2. Add Periods to Show Full URLs

Sometimes, you'll want to share an actual URL instead of an inline rich link preview that hides everything in the URL but the domain. Apple doesn't tell you anywhere, but you can disable the preview by putting periods before and after the URL. The full URL will appear for both you and the recipient sans the extra dots.

Other punctuation works, not just periods, and it works a little differently when using the URL in a sentence, using more than one URL, and using line breaks.

3. Long-Press to Reveal Full URLs

The formatting trick above is suitable for sending links, but it'd be hard to make all of your contacts use it in the messages they send you. If you like seeing the full URL of a link before opening it or expanding its preview, copy/paste may be your first thought — but there's another way.

Simply long-press the rich link preview to expand it, then tap "Hide preview" at the top of the webpage preview. That will reveal the link's full URL. And from now on, any link you long-press (or touch and hold) in Messages will show the full URL and no longer load a webpage preview.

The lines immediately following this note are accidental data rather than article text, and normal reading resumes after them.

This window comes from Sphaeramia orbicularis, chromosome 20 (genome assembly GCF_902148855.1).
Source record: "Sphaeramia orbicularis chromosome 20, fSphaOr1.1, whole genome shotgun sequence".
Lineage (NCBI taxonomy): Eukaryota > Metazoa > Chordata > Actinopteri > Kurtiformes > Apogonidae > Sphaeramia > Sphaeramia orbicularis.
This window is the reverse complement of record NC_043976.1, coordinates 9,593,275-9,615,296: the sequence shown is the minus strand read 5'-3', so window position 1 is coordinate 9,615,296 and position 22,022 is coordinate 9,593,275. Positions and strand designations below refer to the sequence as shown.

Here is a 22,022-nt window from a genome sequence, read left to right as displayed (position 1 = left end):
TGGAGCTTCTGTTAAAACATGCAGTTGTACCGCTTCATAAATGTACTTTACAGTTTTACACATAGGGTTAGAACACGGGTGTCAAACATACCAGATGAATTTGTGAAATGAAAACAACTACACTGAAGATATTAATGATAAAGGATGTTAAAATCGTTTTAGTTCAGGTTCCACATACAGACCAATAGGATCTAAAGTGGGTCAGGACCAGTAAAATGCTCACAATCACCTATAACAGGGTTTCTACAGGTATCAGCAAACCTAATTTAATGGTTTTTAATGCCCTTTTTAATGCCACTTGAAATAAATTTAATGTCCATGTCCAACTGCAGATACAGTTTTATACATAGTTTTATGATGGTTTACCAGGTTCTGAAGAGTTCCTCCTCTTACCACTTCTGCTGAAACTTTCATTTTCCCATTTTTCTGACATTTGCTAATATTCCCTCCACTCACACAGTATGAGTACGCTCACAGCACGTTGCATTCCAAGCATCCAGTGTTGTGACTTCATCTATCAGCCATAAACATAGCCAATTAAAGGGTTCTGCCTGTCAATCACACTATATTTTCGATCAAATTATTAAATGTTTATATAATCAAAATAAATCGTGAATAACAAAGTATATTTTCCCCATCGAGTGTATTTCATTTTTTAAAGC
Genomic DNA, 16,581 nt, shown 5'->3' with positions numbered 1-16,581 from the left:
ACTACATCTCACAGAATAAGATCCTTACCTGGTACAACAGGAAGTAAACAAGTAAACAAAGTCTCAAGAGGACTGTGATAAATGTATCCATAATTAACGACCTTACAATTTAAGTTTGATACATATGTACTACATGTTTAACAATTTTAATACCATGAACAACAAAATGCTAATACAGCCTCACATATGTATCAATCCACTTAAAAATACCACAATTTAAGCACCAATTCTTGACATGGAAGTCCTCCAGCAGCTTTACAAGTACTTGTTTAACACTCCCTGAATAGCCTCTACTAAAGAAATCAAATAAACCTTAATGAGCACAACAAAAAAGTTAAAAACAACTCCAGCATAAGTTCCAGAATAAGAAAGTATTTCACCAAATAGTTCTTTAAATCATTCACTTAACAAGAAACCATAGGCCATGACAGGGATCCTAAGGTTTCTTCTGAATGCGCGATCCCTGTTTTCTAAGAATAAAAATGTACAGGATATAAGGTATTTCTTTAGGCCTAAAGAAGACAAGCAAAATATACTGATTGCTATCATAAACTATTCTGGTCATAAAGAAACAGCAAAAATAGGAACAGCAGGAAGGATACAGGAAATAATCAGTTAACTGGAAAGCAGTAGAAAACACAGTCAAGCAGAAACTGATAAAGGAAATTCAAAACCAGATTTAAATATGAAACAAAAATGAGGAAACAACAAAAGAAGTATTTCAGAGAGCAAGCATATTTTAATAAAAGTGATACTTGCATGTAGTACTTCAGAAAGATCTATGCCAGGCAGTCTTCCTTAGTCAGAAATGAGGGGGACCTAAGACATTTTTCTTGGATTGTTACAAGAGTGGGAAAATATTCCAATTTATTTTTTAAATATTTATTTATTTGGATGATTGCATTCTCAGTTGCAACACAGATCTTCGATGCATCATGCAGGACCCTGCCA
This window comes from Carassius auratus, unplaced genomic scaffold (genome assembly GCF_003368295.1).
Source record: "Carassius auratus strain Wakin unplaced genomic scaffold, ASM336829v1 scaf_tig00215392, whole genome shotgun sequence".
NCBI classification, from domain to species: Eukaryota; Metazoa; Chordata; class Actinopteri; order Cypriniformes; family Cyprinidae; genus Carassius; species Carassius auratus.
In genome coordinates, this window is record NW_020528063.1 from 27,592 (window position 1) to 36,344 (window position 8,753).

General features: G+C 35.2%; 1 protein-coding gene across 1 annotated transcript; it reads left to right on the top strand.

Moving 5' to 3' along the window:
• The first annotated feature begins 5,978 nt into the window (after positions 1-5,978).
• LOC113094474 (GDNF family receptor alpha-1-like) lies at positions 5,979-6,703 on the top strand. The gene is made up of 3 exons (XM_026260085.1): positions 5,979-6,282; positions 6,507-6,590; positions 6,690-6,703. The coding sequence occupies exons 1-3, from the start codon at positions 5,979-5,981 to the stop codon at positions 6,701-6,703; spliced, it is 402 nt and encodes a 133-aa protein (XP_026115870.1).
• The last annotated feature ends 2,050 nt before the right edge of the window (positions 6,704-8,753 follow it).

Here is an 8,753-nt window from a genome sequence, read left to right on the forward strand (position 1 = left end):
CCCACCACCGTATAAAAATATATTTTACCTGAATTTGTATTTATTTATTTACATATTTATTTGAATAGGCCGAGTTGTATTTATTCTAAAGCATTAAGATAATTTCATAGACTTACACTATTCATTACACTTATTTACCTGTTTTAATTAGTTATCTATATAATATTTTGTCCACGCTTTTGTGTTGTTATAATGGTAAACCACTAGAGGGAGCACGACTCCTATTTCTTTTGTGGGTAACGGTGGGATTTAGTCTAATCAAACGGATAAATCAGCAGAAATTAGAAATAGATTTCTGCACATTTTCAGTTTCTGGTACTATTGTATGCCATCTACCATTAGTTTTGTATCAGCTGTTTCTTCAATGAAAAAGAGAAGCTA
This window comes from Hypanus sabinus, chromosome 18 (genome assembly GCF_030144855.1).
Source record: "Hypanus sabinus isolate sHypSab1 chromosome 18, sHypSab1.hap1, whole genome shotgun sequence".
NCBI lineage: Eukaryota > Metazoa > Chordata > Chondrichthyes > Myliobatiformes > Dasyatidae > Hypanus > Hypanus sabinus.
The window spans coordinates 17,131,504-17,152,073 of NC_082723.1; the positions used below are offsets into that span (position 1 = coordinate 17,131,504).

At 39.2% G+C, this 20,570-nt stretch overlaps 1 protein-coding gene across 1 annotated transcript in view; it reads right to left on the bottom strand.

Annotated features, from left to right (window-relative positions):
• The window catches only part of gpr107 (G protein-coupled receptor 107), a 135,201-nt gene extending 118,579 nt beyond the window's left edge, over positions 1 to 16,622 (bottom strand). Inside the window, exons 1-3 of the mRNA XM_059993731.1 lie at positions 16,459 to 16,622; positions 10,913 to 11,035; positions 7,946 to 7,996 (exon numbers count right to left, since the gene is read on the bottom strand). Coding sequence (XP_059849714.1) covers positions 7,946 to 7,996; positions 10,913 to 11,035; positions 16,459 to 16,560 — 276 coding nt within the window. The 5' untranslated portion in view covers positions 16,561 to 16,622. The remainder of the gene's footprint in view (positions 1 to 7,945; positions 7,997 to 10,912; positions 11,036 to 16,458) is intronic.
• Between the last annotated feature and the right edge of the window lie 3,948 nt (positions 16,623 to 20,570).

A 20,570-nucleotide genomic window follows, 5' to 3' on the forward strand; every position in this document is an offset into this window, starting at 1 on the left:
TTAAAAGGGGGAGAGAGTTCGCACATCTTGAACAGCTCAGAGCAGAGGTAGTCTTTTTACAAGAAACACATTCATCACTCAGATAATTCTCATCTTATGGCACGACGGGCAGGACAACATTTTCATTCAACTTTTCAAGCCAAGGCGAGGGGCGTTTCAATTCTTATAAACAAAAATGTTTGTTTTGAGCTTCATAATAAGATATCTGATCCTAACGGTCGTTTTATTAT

4. Help Others Perform Specific Actions

If a friend asks you to share somebody's phone number or email address, you can send them a formatted link they can tap to start the message or call. This is possible using URL schemes. When the recipient taps a formatted Phone or FaceTime link, iOS will open a confirmation prompt they would use to start the call. New drafts will open up for SMS texts, iMessage, and Mail links right away.

Below is a list with just a few examples of how you can use URL schemes to send convenient action links to other people in Messages. To see everything you can do, check out the "Complete List of iOS URL Schemes for Apple Apps and Services."

Start a new SMS or iMessage
    sms:1-408-555-1212  OR  sms://1-408-555-1212
    sms:14085551212  OR  sms://14085551212
    sms:408-555-1212  OR  sms://408-555-1212
    sms:4085551212  OR  sms://4085551212